A press release issued by Henley & Partners earlier this week announced that Japan, which was tied with Singapore for having the strongest passport in the third quarter of the year, had pulled ahead after having obtained ‘visa-free’ access to Myanmar earlier this month.

In total, Japan now has access — either visa-free or visa-upon-arrival — to 190 countries, just narrowly beating out Singapore (189), according to the report.

BRITISH COUPLE GETS DRUNK AT SRI LANKAN HOTEL, ENDS UP BUYING THE PLACE

France, Germany and South Korea all tied for the third spot (with passports granting access to 188 countries) in the Passport Index’s quarterly ranking, while Denmark, Finland, Italy, Spain and Sweden tied for fourth (187).

The U.S., meanwhile, was bumped from fourth place to fifth (186), sharing the spot with Austria, Luxembourg, Netherlands, Norway, Portugal and the U.K.

The U.S. had previously ranked as fifth at the beginning of 2018 and also throughout 2017. (Henley & Partners did not release quarterly data prior to 2018.) The last time the firm ranked the U.S. passport as being most powerful was in 2014.

The U.S. passport fell a notch when Japan took the No. 1 spot. (iStock)

PARENTS, BABY, TRAVELING TO ALL 50 STATES FOR SHOT AT WORLD RECORD

“The Henley Passport Index, which is based on exclusive data from the International Air Transport Association (IATA), is an important tool for measuring not only the relative strength of the world’s passports but also the extraordinary results that states can achieve when they work hand in hand with their global peers to build a more interconnected and collaborative world,” Henley & Partners’ chairman Dr. Christian H Kälin, per the press release.

The London-based Henley & Partners arrives at a country’s Passport Index score based on the number of countries and territories its citizens are permitted to enter visa-free. As of 2017, the firm counted 219 countries and territories in total, with 218 being a perfect score (a citizen needs no passport within their own country), MarketWatch reported following the 2017 Index results.

FOLLOW US ON FACEBOOK FOR MORE FOX LIFESTYLE NEWS

Nebraska’s new tourism campaign takes ‘honest’ approach: ‘There’s nothing to do here’

Nebraska’s new tourism campaign is being met with mixed reactions on social media, as the Cornhusker State’s fiercely self-deprecating campaign sarcastically highlights the very virtues it is often mocked for.

Released by the Nebraska Tourism Commission on Oct. 17, the searing slogans aim to catch consumers’ attention in a “disruptive” way and shatter perceived notions while keeping in mind the unique “marketing challenges” that the state faces, the official press release states.

“Lucky for you, there’s nothing to do here,” reads one ad featuring a group of people floating down a river.

“To make people listen, you have to hook them somehow." (Nebraska Tourism Commission)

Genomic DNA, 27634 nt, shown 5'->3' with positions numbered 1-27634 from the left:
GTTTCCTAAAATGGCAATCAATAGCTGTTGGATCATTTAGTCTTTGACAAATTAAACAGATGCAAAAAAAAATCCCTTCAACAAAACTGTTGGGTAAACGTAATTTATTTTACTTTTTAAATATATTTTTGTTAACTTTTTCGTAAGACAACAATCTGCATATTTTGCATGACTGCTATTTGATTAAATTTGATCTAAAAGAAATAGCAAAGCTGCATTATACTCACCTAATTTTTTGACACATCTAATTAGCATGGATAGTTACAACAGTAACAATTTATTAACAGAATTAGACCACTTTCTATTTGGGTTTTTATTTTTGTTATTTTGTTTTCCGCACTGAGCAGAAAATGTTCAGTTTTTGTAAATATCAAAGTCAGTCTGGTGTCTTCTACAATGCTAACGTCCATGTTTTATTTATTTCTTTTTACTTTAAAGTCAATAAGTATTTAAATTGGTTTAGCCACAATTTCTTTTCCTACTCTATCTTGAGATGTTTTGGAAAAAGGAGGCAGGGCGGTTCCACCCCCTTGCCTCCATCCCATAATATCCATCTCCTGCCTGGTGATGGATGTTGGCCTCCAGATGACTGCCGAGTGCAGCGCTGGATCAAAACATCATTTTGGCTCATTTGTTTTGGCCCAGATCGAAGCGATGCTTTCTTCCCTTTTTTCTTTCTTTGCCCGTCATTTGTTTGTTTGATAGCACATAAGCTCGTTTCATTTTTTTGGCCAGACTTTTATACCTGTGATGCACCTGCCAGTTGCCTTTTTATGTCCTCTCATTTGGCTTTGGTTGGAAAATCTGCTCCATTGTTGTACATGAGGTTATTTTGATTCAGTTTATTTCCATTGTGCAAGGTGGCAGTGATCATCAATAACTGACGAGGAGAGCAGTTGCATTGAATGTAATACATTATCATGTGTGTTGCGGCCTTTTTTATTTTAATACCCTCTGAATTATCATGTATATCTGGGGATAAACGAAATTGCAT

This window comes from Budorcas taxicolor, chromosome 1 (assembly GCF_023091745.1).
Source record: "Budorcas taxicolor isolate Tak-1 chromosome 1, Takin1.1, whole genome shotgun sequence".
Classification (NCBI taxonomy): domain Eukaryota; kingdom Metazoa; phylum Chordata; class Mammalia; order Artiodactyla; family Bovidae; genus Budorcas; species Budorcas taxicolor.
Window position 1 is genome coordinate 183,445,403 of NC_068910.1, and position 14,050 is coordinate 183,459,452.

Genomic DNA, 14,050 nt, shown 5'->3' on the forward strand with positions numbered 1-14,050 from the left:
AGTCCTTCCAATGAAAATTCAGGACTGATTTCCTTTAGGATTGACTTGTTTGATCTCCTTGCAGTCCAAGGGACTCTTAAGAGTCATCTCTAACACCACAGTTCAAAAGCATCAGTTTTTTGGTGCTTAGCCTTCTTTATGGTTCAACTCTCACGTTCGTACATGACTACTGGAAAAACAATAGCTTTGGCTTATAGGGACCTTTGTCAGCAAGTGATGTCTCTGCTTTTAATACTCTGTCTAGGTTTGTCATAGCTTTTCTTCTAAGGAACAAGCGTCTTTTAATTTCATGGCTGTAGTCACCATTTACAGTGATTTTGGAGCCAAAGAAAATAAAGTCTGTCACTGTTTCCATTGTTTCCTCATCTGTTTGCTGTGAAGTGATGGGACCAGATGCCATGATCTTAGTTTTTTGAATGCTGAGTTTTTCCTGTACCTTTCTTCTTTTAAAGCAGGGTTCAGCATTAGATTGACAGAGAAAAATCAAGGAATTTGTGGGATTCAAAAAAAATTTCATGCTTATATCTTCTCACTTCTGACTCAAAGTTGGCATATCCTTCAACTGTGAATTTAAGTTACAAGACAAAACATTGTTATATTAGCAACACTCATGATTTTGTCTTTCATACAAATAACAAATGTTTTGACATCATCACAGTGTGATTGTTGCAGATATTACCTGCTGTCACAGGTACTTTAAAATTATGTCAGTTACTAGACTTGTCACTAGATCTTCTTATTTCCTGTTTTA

AMSTERDAM OFFICIALS CRACK DOWN ON EXCESSIVE, 'NAUGHTY DISNEYLAND' STYLE PARTYING

“Famous for our flat, boring landscape,” reads an ad with a photo of people hiking – and jumping – across tall rocks.

“Another day on the dusty plains” captions a billboard of boy hopping through a waterfall. Each ad is also accompanied by the outline of the state and a slogan reading, "Honestly, it's not for everyone."

<br>​​"This campaign speaks to their sense of adventure and discovering what we as Nebraskans are all about." (Nebraska Tourism Commission)

The campaign itself was produced by Colorado advertising agency Vladimir Jones, which ran test groups with out-of-state visitors likely to visit Nebraska, Omaha World-Herald reports.

According to the outlet, the old slogan and campaign touting “Nebraska Nice” proved to be a flop with many.

“It was important to the Nebraska Tourism staff, marketing committee and Commissioners to be true to who we are and honest about what we are not.  Along each step of the way we were heavily involved in discovering ourselves and what those outside of our borders thought and felt,” Deb Loseke, Nebraska Tourism Commission chair, said in the statement. “So we discovered that we can't offer something to everyone — but to those that we can, this campaign speaks to their sense of adventure and discovering what we as Nebraskans are all about.”

“To make people listen, you have to hook them somehow,” state tourism director John Ricks similarly told the World-Herald. “We had to shake people up.”

Meanwhile, in the hours since the campaign went public, Twitter users both in Nebraska and beyond have had a whole lot to say.

“Honestly, it's not for me. By leading with the negative stereotypes it's only drawing more attention to them. There's a lot to be proud of in Nebraska. Self-deprication feels lazy here,” one critic clapped.